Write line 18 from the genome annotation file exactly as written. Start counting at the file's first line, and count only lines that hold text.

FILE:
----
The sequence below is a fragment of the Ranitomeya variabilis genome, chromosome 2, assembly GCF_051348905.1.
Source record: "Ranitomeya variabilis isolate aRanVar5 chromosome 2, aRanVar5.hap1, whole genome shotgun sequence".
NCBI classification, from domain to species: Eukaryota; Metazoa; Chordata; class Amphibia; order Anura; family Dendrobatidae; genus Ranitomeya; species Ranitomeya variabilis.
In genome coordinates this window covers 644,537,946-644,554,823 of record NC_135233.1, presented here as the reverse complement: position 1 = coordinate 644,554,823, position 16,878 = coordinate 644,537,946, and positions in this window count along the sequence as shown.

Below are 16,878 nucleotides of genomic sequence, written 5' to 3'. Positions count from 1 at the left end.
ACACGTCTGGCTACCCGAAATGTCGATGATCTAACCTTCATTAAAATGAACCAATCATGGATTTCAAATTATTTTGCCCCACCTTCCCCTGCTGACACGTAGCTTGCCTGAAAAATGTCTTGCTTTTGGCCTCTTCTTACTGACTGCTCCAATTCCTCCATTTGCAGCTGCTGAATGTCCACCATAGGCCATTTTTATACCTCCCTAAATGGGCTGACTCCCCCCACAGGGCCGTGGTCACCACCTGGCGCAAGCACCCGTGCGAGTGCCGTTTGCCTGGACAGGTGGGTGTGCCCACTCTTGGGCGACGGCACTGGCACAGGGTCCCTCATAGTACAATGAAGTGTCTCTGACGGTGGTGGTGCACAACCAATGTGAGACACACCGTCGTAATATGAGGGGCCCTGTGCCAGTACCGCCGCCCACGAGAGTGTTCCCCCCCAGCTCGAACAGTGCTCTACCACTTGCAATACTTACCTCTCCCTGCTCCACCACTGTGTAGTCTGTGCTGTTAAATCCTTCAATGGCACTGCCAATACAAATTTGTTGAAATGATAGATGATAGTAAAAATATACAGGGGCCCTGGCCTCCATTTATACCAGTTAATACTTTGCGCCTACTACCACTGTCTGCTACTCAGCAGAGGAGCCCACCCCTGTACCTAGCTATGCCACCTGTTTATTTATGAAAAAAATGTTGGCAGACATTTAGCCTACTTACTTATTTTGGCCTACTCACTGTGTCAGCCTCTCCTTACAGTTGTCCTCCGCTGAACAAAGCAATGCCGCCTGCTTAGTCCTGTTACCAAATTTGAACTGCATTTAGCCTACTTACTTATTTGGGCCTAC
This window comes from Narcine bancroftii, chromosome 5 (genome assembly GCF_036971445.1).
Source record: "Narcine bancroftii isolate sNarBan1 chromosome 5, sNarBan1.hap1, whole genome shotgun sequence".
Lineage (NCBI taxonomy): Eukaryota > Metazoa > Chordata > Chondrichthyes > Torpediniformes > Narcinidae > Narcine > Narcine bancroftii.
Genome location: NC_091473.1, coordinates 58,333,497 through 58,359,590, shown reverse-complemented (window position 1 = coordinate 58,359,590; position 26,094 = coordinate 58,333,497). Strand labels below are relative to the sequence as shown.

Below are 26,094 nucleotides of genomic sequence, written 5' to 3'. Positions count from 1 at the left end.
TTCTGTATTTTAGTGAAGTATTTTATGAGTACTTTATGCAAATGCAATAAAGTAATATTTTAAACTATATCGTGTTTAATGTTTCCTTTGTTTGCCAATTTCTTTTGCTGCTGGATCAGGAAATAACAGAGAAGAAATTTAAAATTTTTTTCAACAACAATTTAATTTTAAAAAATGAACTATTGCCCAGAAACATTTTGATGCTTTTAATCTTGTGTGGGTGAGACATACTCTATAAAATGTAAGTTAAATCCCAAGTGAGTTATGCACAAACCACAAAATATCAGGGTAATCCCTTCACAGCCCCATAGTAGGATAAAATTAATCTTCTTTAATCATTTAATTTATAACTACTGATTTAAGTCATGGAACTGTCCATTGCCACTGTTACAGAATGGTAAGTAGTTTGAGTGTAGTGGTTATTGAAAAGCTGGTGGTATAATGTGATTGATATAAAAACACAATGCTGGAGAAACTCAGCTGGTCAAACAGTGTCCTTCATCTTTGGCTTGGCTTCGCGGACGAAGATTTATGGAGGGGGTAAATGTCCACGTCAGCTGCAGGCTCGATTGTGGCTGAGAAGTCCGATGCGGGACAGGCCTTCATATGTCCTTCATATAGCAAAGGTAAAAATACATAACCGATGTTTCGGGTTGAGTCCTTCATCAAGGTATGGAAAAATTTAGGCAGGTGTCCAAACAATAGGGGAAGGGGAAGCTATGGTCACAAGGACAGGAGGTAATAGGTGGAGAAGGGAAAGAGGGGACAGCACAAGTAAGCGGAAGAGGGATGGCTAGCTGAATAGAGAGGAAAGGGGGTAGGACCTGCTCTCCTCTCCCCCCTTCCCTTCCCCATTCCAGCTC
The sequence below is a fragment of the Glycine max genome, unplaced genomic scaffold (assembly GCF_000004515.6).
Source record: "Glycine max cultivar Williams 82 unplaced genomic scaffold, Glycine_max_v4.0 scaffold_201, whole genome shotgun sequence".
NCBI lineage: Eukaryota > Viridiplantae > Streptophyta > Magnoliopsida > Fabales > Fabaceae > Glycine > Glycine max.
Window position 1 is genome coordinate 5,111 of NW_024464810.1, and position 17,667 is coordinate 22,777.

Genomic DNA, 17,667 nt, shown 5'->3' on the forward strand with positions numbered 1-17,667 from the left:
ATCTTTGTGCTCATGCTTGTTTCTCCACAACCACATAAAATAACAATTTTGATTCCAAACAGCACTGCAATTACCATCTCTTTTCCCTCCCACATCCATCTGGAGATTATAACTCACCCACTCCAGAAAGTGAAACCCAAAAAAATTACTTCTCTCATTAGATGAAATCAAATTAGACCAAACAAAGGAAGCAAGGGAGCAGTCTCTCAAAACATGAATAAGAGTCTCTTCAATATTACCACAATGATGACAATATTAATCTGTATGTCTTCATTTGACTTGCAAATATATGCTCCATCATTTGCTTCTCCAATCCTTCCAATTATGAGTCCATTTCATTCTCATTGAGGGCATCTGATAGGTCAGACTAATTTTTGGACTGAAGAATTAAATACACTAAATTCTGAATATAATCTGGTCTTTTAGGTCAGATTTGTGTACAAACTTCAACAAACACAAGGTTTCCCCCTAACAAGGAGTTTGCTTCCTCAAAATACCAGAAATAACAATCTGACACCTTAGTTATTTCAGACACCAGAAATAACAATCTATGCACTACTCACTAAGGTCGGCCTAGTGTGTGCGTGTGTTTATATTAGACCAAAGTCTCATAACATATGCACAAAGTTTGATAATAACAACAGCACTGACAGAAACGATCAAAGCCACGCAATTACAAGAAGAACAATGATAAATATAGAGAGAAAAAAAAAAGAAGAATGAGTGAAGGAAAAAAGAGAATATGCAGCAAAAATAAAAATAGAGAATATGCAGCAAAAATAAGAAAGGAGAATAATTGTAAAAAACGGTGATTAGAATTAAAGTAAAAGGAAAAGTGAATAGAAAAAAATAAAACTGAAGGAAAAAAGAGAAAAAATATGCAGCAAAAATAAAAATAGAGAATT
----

ATCTTTGTGCTCATGCTTGTTTCTCCACAACCACATAAAATAACAATTTTGATTCCAAACAGCACTGCAATTACCATCTCTTTTCCCTCCCACATCCATCTGGAGATTATAACTCACCCACTCCAGAAAGTGAAACCCAAAAAAATTACTTCTCTCATTAGATGAAATCAAATTAGACCAAACAAAGGAAGCAAGGGAGCAGTCTCTCAAAACATGAATAAGAGTCTCTTCAATATTACCACAATGATGACAATATTAATCTGTATGTCTTCATTTGACTTGCAAATATATGCTCCATCATTTGCTTCTCCAATCCTTCCAATTATGAGTCCATTTCATTCTCATTGAGGGCATCTGATAGGTCAGACTAATTTTTGGACTGAAGAATTAAATACACTAAATTCTGAATATAATCTGGTCTTTTAGGTCAGATTTGTGTACAAACTTCAACAAACACAAGGTTTCCCCCTAACAAGGAGTTTGCTTCCTCAAAATACCAGAAATAACAATCTGACACCTTAGTTATTTCAGACACCAGAAATAACAATCTATGCACTACTCACTAAGGTCGGCCTAGTGTGTGCGTGTGTTTATATTAGACCAAAGTCTCATAACATATGCACAAAGTTTGATAATAACAACAGCACTGACAGAAACGATCAAAGCCACGCAATTACAAGAAGAACAATGATAAATATAGAGAGAAAAAAAAAAGAAGAATGAGTGAAGGAAAAAAGAGAATATGCAGCAAAAATAAAAATAGAGAATATGCAGCAAAAATAAGAAAGGAGAATAATTGTAAAAAACGGTGATTAGAATTAAAGTAAAAGGAAAAGTGAATAGAAAAAAATAAAACTGAAGGAAAAAAGAGAAAAAATATGCAGCAAAAATAAAAATAGAGAATT